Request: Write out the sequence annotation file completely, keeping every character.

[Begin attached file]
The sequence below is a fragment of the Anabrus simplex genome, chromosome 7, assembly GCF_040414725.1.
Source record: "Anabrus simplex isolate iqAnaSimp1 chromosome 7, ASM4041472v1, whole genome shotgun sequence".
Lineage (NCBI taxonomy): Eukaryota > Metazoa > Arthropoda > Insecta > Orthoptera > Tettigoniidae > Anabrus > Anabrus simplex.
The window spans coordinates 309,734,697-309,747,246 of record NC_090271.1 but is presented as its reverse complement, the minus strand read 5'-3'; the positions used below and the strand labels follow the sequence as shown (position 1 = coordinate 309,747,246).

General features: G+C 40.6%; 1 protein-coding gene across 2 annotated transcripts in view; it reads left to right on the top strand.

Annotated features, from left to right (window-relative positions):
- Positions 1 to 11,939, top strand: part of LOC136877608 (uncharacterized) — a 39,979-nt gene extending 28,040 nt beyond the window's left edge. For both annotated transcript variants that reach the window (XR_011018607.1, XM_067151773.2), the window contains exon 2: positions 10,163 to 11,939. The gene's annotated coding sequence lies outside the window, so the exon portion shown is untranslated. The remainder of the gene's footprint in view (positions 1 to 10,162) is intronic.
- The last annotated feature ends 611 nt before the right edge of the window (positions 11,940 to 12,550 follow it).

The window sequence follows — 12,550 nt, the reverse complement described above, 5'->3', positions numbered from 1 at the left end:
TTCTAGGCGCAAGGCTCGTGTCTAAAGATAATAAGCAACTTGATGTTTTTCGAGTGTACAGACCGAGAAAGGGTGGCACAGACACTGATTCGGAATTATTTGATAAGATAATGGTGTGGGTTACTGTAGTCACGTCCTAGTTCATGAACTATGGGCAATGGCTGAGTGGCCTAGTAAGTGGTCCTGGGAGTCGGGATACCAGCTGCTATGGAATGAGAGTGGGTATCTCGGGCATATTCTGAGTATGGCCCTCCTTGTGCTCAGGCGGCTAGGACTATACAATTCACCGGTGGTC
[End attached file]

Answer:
The sequence below is a fragment of the Anabrus simplex genome, chromosome 7, assembly GCF_040414725.1.
Source record: "Anabrus simplex isolate iqAnaSimp1 chromosome 7, ASM4041472v1, whole genome shotgun sequence".
Lineage (NCBI taxonomy): Eukaryota > Metazoa > Arthropoda > Insecta > Orthoptera > Tettigoniidae > Anabrus > Anabrus simplex.
The window spans coordinates 309,734,697-309,747,246 of record NC_090271.1 but is presented as its reverse complement, the minus strand read 5'-3'; the positions used below and the strand labels follow the sequence as shown (position 1 = coordinate 309,747,246).

General features: G+C 40.6%; 1 protein-coding gene across 2 annotated transcripts in view; it reads left to right on the top strand.

Annotated features, from left to right (window-relative positions):
- Positions 1 to 11,939, top strand: part of LOC136877608 (uncharacterized) — a 39,979-nt gene extending 28,040 nt beyond the window's left edge. For both annotated transcript variants that reach the window (XR_011018607.1, XM_067151773.2), the window contains exon 2: positions 10,163 to 11,939. The gene's annotated coding sequence lies outside the window, so the exon portion shown is untranslated. The remainder of the gene's footprint in view (positions 1 to 10,162) is intronic.
- The last annotated feature ends 611 nt before the right edge of the window (positions 11,940 to 12,550 follow it).

The window sequence follows — 12,550 nt, the reverse complement described above, 5'->3', positions numbered from 1 at the left end:
TTCTAGGCGCAAGGCTCGTGTCTAAAGATAATAAGCAACTTGATGTTTTTCGAGTGTACAGACCGAGAAAGGGTGGCACAGACACTGATTCGGAATTATTTGATAAGATAATGGTGTGGGTTACTGTAGTCACGTCCTAGTTCATGAACTATGGGCAATGGCTGAGTGGCCTAGTAAGTGGTCCTGGGAGTCGGGATACCAGCTGCTATGGAATGAGAGTGGGTATCTCGGGCATATTCTGAGTATGGCCCTCCTTGTGCTCAGGCGGCTAGGACTATACAATTCACCGGTGGTC